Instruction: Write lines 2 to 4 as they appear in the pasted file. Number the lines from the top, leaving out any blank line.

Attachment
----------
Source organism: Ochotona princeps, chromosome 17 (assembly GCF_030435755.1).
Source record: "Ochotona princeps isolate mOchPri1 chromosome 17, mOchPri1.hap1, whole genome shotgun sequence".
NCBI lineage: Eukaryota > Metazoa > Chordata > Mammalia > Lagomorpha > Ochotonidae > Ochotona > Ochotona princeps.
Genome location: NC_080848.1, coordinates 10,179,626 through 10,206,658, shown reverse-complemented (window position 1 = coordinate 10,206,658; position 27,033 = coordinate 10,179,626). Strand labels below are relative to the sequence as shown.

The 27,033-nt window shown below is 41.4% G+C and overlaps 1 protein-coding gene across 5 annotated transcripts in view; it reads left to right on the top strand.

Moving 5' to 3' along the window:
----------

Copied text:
Source record: "Ochotona princeps isolate mOchPri1 chromosome 17, mOchPri1.hap1, whole genome shotgun sequence".
NCBI lineage: Eukaryota > Metazoa > Chordata > Mammalia > Lagomorpha > Ochotonidae > Ochotona > Ochotona princeps.
Genome location: NC_080848.1, coordinates 10,179,626 through 10,206,658, shown reverse-complemented (window position 1 = coordinate 10,206,658; position 27,033 = coordinate 10,179,626). Strand labels below are relative to the sequence as shown.